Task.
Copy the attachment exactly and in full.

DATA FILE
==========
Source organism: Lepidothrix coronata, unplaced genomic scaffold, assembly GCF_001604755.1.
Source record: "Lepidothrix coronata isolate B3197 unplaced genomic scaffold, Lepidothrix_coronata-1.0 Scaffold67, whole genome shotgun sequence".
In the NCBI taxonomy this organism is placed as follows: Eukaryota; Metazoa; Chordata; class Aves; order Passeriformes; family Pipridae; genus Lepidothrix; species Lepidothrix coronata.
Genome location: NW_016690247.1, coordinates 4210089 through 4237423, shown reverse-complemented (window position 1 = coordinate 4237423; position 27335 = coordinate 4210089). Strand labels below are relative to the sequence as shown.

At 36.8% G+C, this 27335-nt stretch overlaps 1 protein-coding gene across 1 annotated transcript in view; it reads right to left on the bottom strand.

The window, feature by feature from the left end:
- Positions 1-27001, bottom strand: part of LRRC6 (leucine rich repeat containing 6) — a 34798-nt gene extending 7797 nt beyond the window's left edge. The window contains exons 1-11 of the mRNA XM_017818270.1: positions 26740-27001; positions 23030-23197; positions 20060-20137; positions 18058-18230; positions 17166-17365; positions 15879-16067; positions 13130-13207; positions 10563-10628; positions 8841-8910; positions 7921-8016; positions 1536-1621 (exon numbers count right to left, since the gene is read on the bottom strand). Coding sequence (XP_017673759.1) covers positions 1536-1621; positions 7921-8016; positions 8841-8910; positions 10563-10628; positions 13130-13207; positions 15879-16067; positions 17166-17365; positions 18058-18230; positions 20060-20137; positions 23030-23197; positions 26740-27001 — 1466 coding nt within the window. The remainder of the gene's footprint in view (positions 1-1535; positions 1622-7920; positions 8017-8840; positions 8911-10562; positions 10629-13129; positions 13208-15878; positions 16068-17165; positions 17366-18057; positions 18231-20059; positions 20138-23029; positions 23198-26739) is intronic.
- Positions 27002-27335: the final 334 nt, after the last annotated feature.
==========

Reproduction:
Source organism: Lepidothrix coronata, unplaced genomic scaffold, assembly GCF_001604755.1.
Source record: "Lepidothrix coronata isolate B3197 unplaced genomic scaffold, Lepidothrix_coronata-1.0 Scaffold67, whole genome shotgun sequence".
In the NCBI taxonomy this organism is placed as follows: Eukaryota; Metazoa; Chordata; class Aves; order Passeriformes; family Pipridae; genus Lepidothrix; species Lepidothrix coronata.
Genome location: NW_016690247.1, coordinates 4210089 through 4237423, shown reverse-complemented (window position 1 = coordinate 4237423; position 27335 = coordinate 4210089). Strand labels below are relative to the sequence as shown.

At 36.8% G+C, this 27335-nt stretch overlaps 1 protein-coding gene across 1 annotated transcript in view; it reads right to left on the bottom strand.

The window, feature by feature from the left end:
- Positions 1-27001, bottom strand: part of LRRC6 (leucine rich repeat containing 6) — a 34798-nt gene extending 7797 nt beyond the window's left edge. The window contains exons 1-11 of the mRNA XM_017818270.1: positions 26740-27001; positions 23030-23197; positions 20060-20137; positions 18058-18230; positions 17166-17365; positions 15879-16067; positions 13130-13207; positions 10563-10628; positions 8841-8910; positions 7921-8016; positions 1536-1621 (exon numbers count right to left, since the gene is read on the bottom strand). Coding sequence (XP_017673759.1) covers positions 1536-1621; positions 7921-8016; positions 8841-8910; positions 10563-10628; positions 13130-13207; positions 15879-16067; positions 17166-17365; positions 18058-18230; positions 20060-20137; positions 23030-23197; positions 26740-27001 — 1466 coding nt within the window. The remainder of the gene's footprint in view (positions 1-1535; positions 1622-7920; positions 8017-8840; positions 8911-10562; positions 10629-13129; positions 13208-15878; positions 16068-17165; positions 17366-18057; positions 18231-20059; positions 20138-23029; positions 23198-26739) is intronic.
- Positions 27002-27335: the final 334 nt, after the last annotated feature.